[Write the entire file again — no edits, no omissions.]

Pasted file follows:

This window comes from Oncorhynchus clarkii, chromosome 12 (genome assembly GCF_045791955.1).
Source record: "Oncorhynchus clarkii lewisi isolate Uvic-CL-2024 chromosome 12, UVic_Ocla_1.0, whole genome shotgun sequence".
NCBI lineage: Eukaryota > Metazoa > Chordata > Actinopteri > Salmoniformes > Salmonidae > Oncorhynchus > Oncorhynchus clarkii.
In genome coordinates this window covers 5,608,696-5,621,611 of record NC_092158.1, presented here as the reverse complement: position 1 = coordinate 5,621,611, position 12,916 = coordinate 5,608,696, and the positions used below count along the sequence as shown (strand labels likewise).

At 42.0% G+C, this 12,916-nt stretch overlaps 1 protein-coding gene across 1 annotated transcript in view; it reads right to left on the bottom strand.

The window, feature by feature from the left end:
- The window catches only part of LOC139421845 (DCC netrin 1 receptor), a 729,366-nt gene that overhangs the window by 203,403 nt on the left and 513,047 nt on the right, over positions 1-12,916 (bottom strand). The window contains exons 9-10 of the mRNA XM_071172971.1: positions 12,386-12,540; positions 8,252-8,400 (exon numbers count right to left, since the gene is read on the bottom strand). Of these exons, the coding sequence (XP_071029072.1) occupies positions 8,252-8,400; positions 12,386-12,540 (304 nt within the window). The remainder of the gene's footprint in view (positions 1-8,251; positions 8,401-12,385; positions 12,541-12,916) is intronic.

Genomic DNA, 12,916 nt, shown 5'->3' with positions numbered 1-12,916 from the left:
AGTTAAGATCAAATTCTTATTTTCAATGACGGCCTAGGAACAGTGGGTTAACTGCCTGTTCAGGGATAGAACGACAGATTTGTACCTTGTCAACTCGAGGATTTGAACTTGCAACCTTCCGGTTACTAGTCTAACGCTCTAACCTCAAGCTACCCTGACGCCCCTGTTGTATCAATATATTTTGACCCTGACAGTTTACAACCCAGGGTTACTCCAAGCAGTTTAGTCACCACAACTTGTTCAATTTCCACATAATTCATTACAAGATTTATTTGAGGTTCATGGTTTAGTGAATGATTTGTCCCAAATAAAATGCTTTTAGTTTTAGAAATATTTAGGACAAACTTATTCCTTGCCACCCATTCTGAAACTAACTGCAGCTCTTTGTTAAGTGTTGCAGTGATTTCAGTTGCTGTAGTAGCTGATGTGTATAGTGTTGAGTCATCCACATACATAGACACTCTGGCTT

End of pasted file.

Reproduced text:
This window comes from Oncorhynchus clarkii, chromosome 12 (genome assembly GCF_045791955.1).
Source record: "Oncorhynchus clarkii lewisi isolate Uvic-CL-2024 chromosome 12, UVic_Ocla_1.0, whole genome shotgun sequence".
NCBI lineage: Eukaryota > Metazoa > Chordata > Actinopteri > Salmoniformes > Salmonidae > Oncorhynchus > Oncorhynchus clarkii.
In genome coordinates this window covers 5,608,696-5,621,611 of record NC_092158.1, presented here as the reverse complement: position 1 = coordinate 5,621,611, position 12,916 = coordinate 5,608,696, and the positions used below count along the sequence as shown (strand labels likewise).

At 42.0% G+C, this 12,916-nt stretch overlaps 1 protein-coding gene across 1 annotated transcript in view; it reads right to left on the bottom strand.

The window, feature by feature from the left end:
- The window catches only part of LOC139421845 (DCC netrin 1 receptor), a 729,366-nt gene that overhangs the window by 203,403 nt on the left and 513,047 nt on the right, over positions 1-12,916 (bottom strand). The window contains exons 9-10 of the mRNA XM_071172971.1: positions 12,386-12,540; positions 8,252-8,400 (exon numbers count right to left, since the gene is read on the bottom strand). Of these exons, the coding sequence (XP_071029072.1) occupies positions 8,252-8,400; positions 12,386-12,540 (304 nt within the window). The remainder of the gene's footprint in view (positions 1-8,251; positions 8,401-12,385; positions 12,541-12,916) is intronic.

Genomic DNA, 12,916 nt, shown 5'->3' with positions numbered 1-12,916 from the left:
AGTTAAGATCAAATTCTTATTTTCAATGACGGCCTAGGAACAGTGGGTTAACTGCCTGTTCAGGGATAGAACGACAGATTTGTACCTTGTCAACTCGAGGATTTGAACTTGCAACCTTCCGGTTACTAGTCTAACGCTCTAACCTCAAGCTACCCTGACGCCCCTGTTGTATCAATATATTTTGACCCTGACAGTTTACAACCCAGGGTTACTCCAAGCAGTTTAGTCACCACAACTTGTTCAATTTCCACATAATTCATTACAAGATTTATTTGAGGTTCATGGTTTAGTGAATGATTTGTCCCAAATAAAATGCTTTTAGTTTTAGAAATATTTAGGACAAACTTATTCCTTGCCACCCATTCTGAAACTAACTGCAGCTCTTTGTTAAGTGTTGCAGTGATTTCAGTTGCTGTAGTAGCTGATGTGTATAGTGTTGAGTCATCCACATACATAGACACTCTGGCTT